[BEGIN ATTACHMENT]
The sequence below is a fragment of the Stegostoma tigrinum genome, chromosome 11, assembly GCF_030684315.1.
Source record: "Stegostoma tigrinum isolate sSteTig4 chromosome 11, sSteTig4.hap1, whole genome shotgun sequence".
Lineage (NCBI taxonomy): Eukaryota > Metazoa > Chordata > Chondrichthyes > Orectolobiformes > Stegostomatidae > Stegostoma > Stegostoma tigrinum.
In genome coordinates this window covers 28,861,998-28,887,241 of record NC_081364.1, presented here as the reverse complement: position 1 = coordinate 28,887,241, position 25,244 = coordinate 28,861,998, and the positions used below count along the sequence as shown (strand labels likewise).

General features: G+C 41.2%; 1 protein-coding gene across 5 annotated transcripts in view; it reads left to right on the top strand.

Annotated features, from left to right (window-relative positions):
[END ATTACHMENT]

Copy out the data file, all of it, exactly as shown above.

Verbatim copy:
The sequence below is a fragment of the Stegostoma tigrinum genome, chromosome 11, assembly GCF_030684315.1.
Source record: "Stegostoma tigrinum isolate sSteTig4 chromosome 11, sSteTig4.hap1, whole genome shotgun sequence".
Lineage (NCBI taxonomy): Eukaryota > Metazoa > Chordata > Chondrichthyes > Orectolobiformes > Stegostomatidae > Stegostoma > Stegostoma tigrinum.
In genome coordinates this window covers 28,861,998-28,887,241 of record NC_081364.1, presented here as the reverse complement: position 1 = coordinate 28,887,241, position 25,244 = coordinate 28,861,998, and the positions used below count along the sequence as shown (strand labels likewise).

General features: G+C 41.2%; 1 protein-coding gene across 5 annotated transcripts in view; it reads left to right on the top strand.

Annotated features, from left to right (window-relative positions):